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Inorganic sulfur as a fungicide

  • B. G. Tweedy
Conference paper
Part of the Residue Reviews book series (RECT, volume 78)

Abstract

Elemental sulfur is undoubtedly the oldest of all pesticides. Much of the early history of this pesticide is lost, but its pesticidal properties were known by the ancient Greeks as early as 1000 B.C. FORSYTH (1802) first recorded the recommendation of sulfur for the control of diseases. His recommendation for the control of powdery mildew on fruit trees was a concoction of quicklime, sulfur, elderberry bud, and tobacco. ROBERTSON (1824) reported at the London Horticultural Society that sulfur was the only effective remedy that he knew for the control of mildew on peaches. He recommended the addition of soap to augment disease control; thus the use of surfactants to enhance pesticidal properties is not a modern innovation. ROBERTSON further emphasized the importance of complete coverage for improved disease control. Later MEARNS (1835) recommended that sulfur be mixed with soft soap and barnyard manure for the control of mildew on roses. In 1841, MEARNS recommended a mixture of alcohol and sulfur for the control of powdery mildew on peaches. He recognized the importance of early applications and stated that the mixture should be painted on the branches during dormancy in early spring.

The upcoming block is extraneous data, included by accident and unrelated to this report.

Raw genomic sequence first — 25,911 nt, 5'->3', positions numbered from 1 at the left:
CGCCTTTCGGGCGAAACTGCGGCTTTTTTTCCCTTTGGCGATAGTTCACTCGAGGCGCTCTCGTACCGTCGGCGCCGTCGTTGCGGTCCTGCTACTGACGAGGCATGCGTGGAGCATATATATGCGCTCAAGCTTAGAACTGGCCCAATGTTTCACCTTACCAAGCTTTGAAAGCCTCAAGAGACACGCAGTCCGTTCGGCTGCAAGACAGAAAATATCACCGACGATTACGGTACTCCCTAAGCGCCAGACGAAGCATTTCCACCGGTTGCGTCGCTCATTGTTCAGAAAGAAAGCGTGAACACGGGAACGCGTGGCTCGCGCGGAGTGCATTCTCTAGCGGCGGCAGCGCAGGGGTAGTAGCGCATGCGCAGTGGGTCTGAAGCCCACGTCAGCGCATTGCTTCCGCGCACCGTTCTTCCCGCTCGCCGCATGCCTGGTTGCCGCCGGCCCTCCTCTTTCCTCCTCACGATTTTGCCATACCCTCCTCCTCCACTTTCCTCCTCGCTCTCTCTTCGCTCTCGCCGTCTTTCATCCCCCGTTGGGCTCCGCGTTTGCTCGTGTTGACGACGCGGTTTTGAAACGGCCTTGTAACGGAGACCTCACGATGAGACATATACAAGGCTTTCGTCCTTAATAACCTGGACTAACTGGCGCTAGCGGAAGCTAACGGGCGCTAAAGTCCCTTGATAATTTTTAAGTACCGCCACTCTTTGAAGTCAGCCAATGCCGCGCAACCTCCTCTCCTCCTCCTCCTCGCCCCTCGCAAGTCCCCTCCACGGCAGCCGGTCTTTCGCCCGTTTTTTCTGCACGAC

Keywords

Powdery Mildew Hydrogen Sulfide Carbon Disulfide Fungicidal Action Electron Transport System 
These keywords were added by machine and not by the authors. This process is experimental and the keywords may be updated as the learning algorithm improves.

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Copyright information

© Springer-Verlag New York Inc. 1981

Authors and Affiliations

  • B. G. Tweedy
    • 1
  1. 1.Biochemistry DepartmentCIBA-GEIGY CorporationGreensboroUSA

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